You know that the rich and the middle classes are in danger when urgent appeals start to flood Twitter.
Here, with Covid-19, is a disease from which India’s upwardly mobile middle-and upper middle classes, and the rich, are not secure. In fact, they are the source and the biggest sufferers from it—after all, it was ‘foreign travel’ that brought the virus to the country’s shores.
As India hits nearly 350,000 cases of infections a day, it is—or at least ought to be—a turning point in the debate on healthcare in the country. A few things are certain: the stubborn belief that private companies would bear a large part of the healthcare burden is a mirage, even the relatively well-off are crushed by the expenses of the healthcare, and the country is not producing the volumes of trained healthcare professionals or infrastructure that makes it ready to face the challenges to come.
This is an inflection point because it—more than perhaps anything else in the last two decades—has taught the rich and the upwardly mobile that they cannot escape into a bubble bought by their relative prosperity while the poor suffer indignities caused by a fundamental lack of infrastructure and resources. It is that old bad habit in India of keeping one’s own home perfectly clean and dumping the garbage right outside. The moment it is outside, it is someone else’s problem. Who cares about the poor who have to deal with its consequences as long as the well-off can escape back indoors?
Over the years, as infrastructural and civic needs failed to keep up with the demands of a growing and more prosperous population, instead of campaigning for better civic services for all, India’s elite, and its growing middle class, found an easier path—buy private services to create bubbles for their comfort with little care about what happens to the rest of the country, and less privileged folk.
This is why, in spite of the fact that major Indian urban hotspots drown in torrential rains every monsoon, there is no public outcry. The people who could lead such protests have ensconced themselves in private gated communities, with private security guards, and personal domestic helps, and home delivery at their beck and call.
From Gurugram to Mumbai, Kolkata to Noida, the same story is repeated. No matter what the crisis, whether it is a major electricity problem, or terrible roads, or record-breaking air pollution, the rich and getting-richer have only one solution—throw money at the issue. Air pollution? Buy air filters at home and offices—but never bother organising mass petitions so that air pollution becomes a political, electoral issue. Unsafe cities? Private security guards. Bad healthcare? Private doctors, nursing homes, and, for the wealthier, a quick flight abroad for treatment. Poor schooling? Choose private schools at the highest price possible rather than fix public education. Why worry about transportation if you never need to use public transport? Who cares about how broken medical and nursing education are, until you realise, like right now, that no amount of money can buy you the attention of the best doctors who are stretched well beyond their limits?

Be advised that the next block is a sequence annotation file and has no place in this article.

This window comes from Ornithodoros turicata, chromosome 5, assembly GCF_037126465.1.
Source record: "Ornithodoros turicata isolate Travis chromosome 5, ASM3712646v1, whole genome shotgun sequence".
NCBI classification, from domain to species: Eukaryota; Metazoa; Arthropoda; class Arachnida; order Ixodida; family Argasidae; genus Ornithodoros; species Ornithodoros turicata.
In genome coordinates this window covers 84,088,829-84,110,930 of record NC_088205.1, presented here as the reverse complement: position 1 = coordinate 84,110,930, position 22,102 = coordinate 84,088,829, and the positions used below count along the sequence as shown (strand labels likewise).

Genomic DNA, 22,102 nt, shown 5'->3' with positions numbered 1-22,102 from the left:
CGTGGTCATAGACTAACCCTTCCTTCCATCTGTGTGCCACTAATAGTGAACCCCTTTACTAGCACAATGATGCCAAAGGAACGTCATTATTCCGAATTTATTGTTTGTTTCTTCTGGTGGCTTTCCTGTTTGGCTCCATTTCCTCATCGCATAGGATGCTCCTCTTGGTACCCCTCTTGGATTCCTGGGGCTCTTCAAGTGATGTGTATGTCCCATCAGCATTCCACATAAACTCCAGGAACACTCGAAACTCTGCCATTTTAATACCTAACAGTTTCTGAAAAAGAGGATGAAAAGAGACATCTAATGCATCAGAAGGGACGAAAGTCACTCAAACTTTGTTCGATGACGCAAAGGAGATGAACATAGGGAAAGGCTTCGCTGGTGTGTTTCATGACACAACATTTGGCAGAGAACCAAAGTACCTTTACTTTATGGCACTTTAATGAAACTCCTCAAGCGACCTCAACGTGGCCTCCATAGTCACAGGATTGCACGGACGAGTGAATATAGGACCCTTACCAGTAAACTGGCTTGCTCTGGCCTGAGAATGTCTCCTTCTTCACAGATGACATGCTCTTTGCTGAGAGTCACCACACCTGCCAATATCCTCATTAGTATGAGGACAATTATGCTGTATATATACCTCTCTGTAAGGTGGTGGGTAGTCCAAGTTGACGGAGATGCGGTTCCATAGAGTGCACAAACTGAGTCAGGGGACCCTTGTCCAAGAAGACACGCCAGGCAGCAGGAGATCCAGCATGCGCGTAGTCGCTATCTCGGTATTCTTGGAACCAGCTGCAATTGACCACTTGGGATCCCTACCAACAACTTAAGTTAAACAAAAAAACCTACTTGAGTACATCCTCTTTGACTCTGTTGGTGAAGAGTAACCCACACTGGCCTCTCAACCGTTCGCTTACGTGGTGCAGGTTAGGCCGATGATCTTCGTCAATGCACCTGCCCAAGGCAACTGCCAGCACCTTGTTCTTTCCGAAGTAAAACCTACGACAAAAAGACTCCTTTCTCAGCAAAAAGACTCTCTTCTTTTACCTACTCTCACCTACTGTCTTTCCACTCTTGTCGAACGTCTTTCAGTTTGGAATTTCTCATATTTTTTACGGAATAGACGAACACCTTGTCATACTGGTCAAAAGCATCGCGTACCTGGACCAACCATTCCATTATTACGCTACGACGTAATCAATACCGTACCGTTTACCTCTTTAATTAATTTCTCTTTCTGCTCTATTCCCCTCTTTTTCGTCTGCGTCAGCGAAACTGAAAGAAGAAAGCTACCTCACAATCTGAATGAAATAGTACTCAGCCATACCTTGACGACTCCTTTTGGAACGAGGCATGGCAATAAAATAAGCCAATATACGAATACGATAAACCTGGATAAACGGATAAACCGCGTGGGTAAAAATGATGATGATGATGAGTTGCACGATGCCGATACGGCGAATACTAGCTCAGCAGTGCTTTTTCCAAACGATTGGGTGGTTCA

For a long time, it was the habit of even top politicians in the country to slip out to western shores for treatment. It was never clear why they did not, instead, fix healthcare at home and take it to a standard where one would not have to go abroad.
India’s ‘free markets’ mavens—many of them with the unnecessary enthusiasm of the neo-convert—would forcefully advocate the privatisation of everything (because they knew, most of them, at least, had the money to buy whatever they needed). Now make no mistake, I am all for the free markets. Excessive government control has proved ruinous for the Indian economy for large parts of its history.
But it was never properly understood in India that the competition upon which the free markets operate must be built on the fundamental trust—the social contract, if you will—where the basics, like health and education, are available to every person.
Covid-19 is a turning point because even the most expensive and exclusive hospitals are running out of something as basic as oxygen. You can no longer buy yourself out of this crisis. And there is nowhere to fly off to because most countries have bars on visitors from places with a major surge in virus outbreak.
Those who would flip out a credit card to solve all problems are therefore reduced to tweeting desperately. It is a moment that could lead to deeper realisation about the inequities about our society, about the fact that we cannot grow in the manner that we want without addressing the foundational weakness, the core issues, as it were.
As my friend, the academic Abhinav Prakash tweeted, health insurance cannot help in a health crisis if there is no infrastructure. So, for all the people who used to advise that mass health insurance will resolve India’s healthcare needs, well, today they face the reality of the situation where insurance or no insurance, there are few beds to be had in hospitals, fewer oxygen cylinders still. No matter how lavishly funded your health insurance, without the infrastructure and systems, it is meaningless.
India—and most importantly, India’s rich and up-and-coming middle class—needs to realise that public services are the backbone upon which a unified society stands. You may throw the garbage outside, but its stink will slip in through your closed doors and windows and choke you too.
Great change comes from such inflection points, and if the Indian wealthy and relatively rich realise that their future is tied to better public systems, then this could well be our moment of salvation.
Views are personal. The author is a historian and a columnist. He is a multiple award-winning author of nine books.